Combating A Messy Room

In a previous blog, I discussed why teens have a messy room and why it is important that they be allowed some independence in this area. For as Dr. Michelle Aycock reminds parents a teen’s room “is an expression of their personality. It is their sanctuary and it is not your responsibility to clean it.” But you can establish certain rules that govern the untidiness of their bedroom and expect them to abide by these rules.

Here are some simple bedroom rules that you can establish:

1. There have to be clear paths in the room where a person can walk safely. One parent referred to it is preventing a “fire hazard”.

2. Anything that attracts bugs has to go. That means there can be no food or food wrappers left in the room.

3. Clothing that is not in the hamper will not be washed.

4. Any property that is damaged in the room because of neglect, stepped on, ripped etc. will not be replaced.

You will notice that the rules do not require your child to keep things spotless, just livable.

When combating your child’s messy room try some of these techniques:

Make sure that everything has a place. If your child has no place to put their toys buy bins or boxes and label them. Buy low bins that can be placed under your child’s bed for extra storage space.

Remove toys or items that are not being played with or used. Donate them or store them and use a rotating system.

Clothes are a big problem. Remove clothing that is out of season or too small from your child’s drawers. Each spring and fall I go through my kids clothing and take out those items that aren’t needed. This prevents clothes from piling up in drawers and closets.

Provide a clothes hamper in your child’s room. Remind them that the only clothes that will be cleaned are those that are in the hamper.

Ask your child what they need to help stay better organized. If they are constantly losing schoolwork buy a bin that is for their schoolbooks and papers.

Allow your child to accept responsibility for their room. Once they realize that clothes will not be cleaned unless they are in the hamper they will most likely put their clothes in the hamper.

Have a box that your child can place important papers and notes. Once a year require them to go through the box and throw away the things that aren’t important anymore.

If you have children that share a room consider this:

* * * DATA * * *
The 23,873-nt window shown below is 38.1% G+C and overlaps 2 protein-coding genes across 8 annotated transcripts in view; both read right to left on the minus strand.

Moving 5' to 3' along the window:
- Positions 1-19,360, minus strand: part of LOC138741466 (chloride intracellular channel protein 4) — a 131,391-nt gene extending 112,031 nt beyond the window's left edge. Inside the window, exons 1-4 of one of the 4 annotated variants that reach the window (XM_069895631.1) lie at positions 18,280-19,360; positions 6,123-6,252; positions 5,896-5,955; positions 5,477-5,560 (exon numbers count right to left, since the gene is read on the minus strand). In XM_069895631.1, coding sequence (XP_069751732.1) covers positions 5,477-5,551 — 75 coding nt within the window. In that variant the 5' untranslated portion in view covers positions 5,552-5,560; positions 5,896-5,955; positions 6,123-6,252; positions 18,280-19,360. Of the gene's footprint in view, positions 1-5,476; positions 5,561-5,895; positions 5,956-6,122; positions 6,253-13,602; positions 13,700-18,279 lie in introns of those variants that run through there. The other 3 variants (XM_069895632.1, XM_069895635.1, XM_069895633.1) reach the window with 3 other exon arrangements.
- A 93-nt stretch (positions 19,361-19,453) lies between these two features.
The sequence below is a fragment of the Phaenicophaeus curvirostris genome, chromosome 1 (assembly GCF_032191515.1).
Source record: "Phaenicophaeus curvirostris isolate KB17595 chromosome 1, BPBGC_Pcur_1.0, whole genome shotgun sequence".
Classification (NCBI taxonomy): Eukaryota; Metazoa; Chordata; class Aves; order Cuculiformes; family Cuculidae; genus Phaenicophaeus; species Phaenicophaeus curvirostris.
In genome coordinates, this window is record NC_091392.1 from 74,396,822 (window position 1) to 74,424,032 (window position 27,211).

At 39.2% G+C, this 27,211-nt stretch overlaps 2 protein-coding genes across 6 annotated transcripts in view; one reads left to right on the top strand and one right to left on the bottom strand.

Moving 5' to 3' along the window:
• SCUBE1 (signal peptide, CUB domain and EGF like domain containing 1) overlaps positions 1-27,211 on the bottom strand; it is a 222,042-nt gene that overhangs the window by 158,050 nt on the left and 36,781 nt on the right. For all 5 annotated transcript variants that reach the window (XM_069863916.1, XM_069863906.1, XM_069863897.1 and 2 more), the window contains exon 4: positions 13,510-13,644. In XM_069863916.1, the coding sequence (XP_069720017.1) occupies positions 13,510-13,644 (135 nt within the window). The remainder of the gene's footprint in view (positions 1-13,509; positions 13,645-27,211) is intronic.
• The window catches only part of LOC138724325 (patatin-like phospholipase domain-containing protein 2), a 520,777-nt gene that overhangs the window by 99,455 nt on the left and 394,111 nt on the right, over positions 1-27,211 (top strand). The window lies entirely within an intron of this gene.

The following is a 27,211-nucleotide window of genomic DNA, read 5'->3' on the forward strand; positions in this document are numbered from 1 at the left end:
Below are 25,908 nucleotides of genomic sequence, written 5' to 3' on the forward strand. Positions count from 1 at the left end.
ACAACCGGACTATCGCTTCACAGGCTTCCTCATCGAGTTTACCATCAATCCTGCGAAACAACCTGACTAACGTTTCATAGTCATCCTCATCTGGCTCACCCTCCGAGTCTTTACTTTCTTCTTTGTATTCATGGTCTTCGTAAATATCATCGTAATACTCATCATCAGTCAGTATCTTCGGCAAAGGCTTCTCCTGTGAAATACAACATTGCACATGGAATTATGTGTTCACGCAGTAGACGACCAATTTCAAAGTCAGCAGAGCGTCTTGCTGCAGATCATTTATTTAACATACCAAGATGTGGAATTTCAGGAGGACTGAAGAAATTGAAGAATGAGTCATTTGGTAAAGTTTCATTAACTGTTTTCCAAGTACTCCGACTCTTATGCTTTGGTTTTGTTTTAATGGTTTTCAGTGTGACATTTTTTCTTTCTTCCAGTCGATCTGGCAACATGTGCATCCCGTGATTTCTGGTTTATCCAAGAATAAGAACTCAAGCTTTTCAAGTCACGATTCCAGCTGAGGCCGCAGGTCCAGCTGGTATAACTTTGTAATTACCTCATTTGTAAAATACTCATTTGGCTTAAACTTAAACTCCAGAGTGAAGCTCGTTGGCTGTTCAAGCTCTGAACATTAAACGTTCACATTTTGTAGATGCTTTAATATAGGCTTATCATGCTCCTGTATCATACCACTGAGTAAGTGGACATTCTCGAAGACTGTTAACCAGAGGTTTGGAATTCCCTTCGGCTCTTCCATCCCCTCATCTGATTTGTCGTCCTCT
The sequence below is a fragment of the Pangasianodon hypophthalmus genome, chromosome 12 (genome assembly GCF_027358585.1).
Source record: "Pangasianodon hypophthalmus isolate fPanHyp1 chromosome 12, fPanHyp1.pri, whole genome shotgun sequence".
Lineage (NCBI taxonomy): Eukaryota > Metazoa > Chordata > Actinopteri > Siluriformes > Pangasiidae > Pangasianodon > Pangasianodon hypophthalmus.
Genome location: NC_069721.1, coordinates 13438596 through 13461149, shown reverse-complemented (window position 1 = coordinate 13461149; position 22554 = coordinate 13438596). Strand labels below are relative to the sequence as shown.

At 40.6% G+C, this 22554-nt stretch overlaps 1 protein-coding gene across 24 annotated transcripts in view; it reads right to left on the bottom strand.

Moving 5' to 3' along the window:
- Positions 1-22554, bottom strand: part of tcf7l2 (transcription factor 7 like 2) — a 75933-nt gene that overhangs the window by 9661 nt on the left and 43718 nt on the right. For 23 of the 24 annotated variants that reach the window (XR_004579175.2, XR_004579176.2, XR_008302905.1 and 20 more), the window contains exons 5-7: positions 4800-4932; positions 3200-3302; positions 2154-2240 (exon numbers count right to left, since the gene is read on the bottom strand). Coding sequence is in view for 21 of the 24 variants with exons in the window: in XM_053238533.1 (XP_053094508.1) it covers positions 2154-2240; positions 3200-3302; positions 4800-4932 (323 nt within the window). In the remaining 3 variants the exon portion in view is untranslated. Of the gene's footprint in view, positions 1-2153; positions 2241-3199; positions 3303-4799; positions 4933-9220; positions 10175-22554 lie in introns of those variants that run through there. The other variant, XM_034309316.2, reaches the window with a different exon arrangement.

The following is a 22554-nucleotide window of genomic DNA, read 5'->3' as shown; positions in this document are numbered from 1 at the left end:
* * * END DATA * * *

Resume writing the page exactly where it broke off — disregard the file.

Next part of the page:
Growing up I shared a room with my younger sister. As teenagers most of our arguments surrounded the topic of our room. I liked to keep the room clean. She didn’t. As a result a lot of conflicts ensued. My parents tried to combat it the best they could be providing us each with our own desk. (It was obvious which was mine.) They also assigned walls to each of us, where we could express ourselves. I would often take my sisters junk and throw it in a corner of the room, which she did not like. But my parents supported me telling her that if she wasn’t willing to clean up her things then she couldn’t complain if they were thrown in a pile.

After I went to college my sister decided that she liked a clean room. (Of course she waited until I moved out.) Now my sister keeps her house cleaner than I do. So there is hope that eventually your child will grow out of their messy stage and realize that a clean room is much nicer to live in. But if this doesn’t happen until adulthood remember what Dr. Aycock says, “If your child’s messy room really bothers you, the quickest solution is to just shut the bedroom door and the mess will disappear.

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About Teresa McEntire

Teresa McEntire grew up in Utah the oldest of four children. She currently lives in Kuna, Idaho, near Boise. She and her husband Gene have been married for almost ten years. She has three children Tyler, age six, Alysta, four, and Kelsey, two. She is a stay-at-home mom who loves to scrapbook, read, and of course write. Spending time with her family, including extended family, is a priority. She is a member of the Church of Jesus Christ of Latter Day Saints and currently works with the young women. Teresa has a degree in Elementary Education from Utah State University and taught 6th grade before her son was born. She also ran an own in-home daycare for three years. She currently writes educational materials as well as blogs for Families.com. Although her formal education consisted of a variety of child development classes she has found that nothing teaches you better than the real thing. She is constantly learning as her children grow and enjoys sharing that knowledge with her readers.